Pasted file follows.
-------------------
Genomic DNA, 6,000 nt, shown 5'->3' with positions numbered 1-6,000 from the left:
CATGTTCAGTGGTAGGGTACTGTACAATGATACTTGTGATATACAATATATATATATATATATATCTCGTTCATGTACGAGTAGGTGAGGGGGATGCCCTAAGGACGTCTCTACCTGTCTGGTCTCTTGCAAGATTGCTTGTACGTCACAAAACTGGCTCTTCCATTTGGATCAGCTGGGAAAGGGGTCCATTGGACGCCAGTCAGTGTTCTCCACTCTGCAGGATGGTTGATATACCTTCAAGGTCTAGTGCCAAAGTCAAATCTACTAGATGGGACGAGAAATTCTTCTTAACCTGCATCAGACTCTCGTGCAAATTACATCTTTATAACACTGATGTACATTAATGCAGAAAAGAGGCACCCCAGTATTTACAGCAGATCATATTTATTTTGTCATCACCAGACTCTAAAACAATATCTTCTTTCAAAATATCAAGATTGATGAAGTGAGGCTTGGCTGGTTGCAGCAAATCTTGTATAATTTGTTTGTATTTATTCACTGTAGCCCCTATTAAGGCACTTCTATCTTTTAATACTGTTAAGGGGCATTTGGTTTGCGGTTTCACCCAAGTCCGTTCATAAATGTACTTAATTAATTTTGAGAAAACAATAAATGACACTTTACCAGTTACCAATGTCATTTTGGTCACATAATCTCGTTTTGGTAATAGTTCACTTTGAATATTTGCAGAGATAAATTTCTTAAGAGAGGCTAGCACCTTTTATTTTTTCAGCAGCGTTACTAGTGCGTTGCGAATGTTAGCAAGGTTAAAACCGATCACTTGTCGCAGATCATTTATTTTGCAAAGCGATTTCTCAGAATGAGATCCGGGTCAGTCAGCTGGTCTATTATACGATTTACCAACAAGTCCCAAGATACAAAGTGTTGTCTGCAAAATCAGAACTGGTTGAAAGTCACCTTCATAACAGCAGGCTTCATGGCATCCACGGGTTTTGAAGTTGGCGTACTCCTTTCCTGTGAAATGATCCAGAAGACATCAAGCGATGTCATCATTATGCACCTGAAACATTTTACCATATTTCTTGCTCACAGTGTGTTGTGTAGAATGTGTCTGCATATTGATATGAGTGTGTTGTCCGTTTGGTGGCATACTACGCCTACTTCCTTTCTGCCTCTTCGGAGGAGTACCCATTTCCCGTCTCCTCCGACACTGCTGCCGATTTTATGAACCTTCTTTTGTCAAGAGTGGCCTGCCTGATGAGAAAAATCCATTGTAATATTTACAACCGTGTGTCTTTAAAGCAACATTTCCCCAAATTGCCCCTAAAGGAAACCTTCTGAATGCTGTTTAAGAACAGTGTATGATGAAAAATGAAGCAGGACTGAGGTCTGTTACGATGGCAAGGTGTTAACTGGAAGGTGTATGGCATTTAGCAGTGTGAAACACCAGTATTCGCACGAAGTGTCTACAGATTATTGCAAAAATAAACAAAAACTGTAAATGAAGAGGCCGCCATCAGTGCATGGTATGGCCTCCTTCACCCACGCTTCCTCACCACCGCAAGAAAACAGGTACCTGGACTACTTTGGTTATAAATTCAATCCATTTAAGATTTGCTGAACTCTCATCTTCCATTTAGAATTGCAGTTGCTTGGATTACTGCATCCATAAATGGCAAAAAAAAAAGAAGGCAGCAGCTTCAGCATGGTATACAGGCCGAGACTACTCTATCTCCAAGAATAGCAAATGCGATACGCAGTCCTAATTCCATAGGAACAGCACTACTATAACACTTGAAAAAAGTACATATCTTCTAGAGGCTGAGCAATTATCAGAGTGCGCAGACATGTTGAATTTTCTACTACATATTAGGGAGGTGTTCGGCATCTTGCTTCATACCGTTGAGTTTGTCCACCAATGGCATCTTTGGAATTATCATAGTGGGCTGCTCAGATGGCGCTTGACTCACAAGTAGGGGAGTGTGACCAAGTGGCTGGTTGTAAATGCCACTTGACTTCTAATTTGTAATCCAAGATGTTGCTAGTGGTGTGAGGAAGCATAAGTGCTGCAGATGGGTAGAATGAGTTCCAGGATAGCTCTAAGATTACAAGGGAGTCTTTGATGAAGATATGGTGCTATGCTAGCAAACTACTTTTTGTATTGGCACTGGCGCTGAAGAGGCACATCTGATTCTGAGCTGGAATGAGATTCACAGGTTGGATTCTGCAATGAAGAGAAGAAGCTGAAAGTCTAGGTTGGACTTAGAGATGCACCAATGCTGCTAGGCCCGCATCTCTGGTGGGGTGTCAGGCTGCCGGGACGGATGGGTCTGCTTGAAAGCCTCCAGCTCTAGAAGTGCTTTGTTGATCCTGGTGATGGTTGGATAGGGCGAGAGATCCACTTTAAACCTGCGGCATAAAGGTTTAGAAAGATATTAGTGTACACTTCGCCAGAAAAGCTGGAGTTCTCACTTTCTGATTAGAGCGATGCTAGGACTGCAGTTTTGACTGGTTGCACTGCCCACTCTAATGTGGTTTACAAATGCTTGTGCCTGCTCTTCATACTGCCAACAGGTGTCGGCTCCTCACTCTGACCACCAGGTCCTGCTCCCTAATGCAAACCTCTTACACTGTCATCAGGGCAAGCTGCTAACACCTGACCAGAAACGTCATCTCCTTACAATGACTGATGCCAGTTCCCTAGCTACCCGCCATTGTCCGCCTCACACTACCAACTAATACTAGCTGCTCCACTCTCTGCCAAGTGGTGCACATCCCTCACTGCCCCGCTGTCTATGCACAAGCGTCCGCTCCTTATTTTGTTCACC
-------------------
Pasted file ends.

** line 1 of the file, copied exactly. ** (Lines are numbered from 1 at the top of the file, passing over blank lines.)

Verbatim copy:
Genomic DNA, 6,000 nt, shown 5'->3' with positions numbered 1-6,000 from the left: